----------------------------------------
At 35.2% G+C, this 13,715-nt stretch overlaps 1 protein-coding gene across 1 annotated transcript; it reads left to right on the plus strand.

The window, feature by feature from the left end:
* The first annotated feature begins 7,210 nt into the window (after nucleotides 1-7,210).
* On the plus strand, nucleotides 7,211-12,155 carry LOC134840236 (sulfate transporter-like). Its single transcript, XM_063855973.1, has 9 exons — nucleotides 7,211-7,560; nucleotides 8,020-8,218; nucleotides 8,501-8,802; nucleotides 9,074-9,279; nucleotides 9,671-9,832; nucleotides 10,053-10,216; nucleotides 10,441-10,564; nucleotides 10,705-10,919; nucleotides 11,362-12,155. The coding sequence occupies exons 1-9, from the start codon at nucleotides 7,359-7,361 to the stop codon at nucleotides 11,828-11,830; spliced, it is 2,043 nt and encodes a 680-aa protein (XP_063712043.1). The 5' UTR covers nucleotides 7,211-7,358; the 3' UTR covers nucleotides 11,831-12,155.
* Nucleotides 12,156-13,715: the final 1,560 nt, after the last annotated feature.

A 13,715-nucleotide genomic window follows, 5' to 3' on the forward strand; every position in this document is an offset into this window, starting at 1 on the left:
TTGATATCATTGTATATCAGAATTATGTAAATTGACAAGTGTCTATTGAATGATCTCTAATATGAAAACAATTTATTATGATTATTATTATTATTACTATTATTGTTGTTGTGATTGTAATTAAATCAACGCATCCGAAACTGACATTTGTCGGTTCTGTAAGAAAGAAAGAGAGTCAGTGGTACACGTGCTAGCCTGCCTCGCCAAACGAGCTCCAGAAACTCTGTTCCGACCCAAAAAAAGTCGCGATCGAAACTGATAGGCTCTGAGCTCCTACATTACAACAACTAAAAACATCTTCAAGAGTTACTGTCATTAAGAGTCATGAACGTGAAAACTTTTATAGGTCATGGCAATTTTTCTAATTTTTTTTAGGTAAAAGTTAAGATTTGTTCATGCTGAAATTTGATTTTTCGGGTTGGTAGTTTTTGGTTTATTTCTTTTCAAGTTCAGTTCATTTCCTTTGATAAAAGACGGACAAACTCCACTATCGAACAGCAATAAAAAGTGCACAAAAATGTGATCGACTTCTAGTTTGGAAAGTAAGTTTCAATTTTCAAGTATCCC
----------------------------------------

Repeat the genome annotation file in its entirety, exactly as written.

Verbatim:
At 35.2% G+C, this 13,715-nt stretch overlaps 1 protein-coding gene across 1 annotated transcript; it reads left to right on the plus strand.

The window, feature by feature from the left end:
* The first annotated feature begins 7,210 nt into the window (after nucleotides 1-7,210).
* On the plus strand, nucleotides 7,211-12,155 carry LOC134840236 (sulfate transporter-like). Its single transcript, XM_063855973.1, has 9 exons — nucleotides 7,211-7,560; nucleotides 8,020-8,218; nucleotides 8,501-8,802; nucleotides 9,074-9,279; nucleotides 9,671-9,832; nucleotides 10,053-10,216; nucleotides 10,441-10,564; nucleotides 10,705-10,919; nucleotides 11,362-12,155. The coding sequence occupies exons 1-9, from the start codon at nucleotides 7,359-7,361 to the stop codon at nucleotides 11,828-11,830; spliced, it is 2,043 nt and encodes a 680-aa protein (XP_063712043.1). The 5' UTR covers nucleotides 7,211-7,358; the 3' UTR covers nucleotides 11,831-12,155.
* Nucleotides 12,156-13,715: the final 1,560 nt, after the last annotated feature.

A 13,715-nucleotide genomic window follows, 5' to 3' on the forward strand; every position in this document is an offset into this window, starting at 1 on the left:
TTGATATCATTGTATATCAGAATTATGTAAATTGACAAGTGTCTATTGAATGATCTCTAATATGAAAACAATTTATTATGATTATTATTATTATTACTATTATTGTTGTTGTGATTGTAATTAAATCAACGCATCCGAAACTGACATTTGTCGGTTCTGTAAGAAAGAAAGAGAGTCAGTGGTACACGTGCTAGCCTGCCTCGCCAAACGAGCTCCAGAAACTCTGTTCCGACCCAAAAAAAGTCGCGATCGAAACTGATAGGCTCTGAGCTCCTACATTACAACAACTAAAAACATCTTCAAGAGTTACTGTCATTAAGAGTCATGAACGTGAAAACTTTTATAGGTCATGGCAATTTTTCTAATTTTTTTTAGGTAAAAGTTAAGATTTGTTCATGCTGAAATTTGATTTTTCGGGTTGGTAGTTTTTGGTTTATTTCTTTTCAAGTTCAGTTCATTTCCTTTGATAAAAGACGGACAAACTCCACTATCGAACAGCAATAAAAAGTGCACAAAAATGTGATCGACTTCTAGTTTGGAAAGTAAGTTTCAATTTTCAAGTATCCC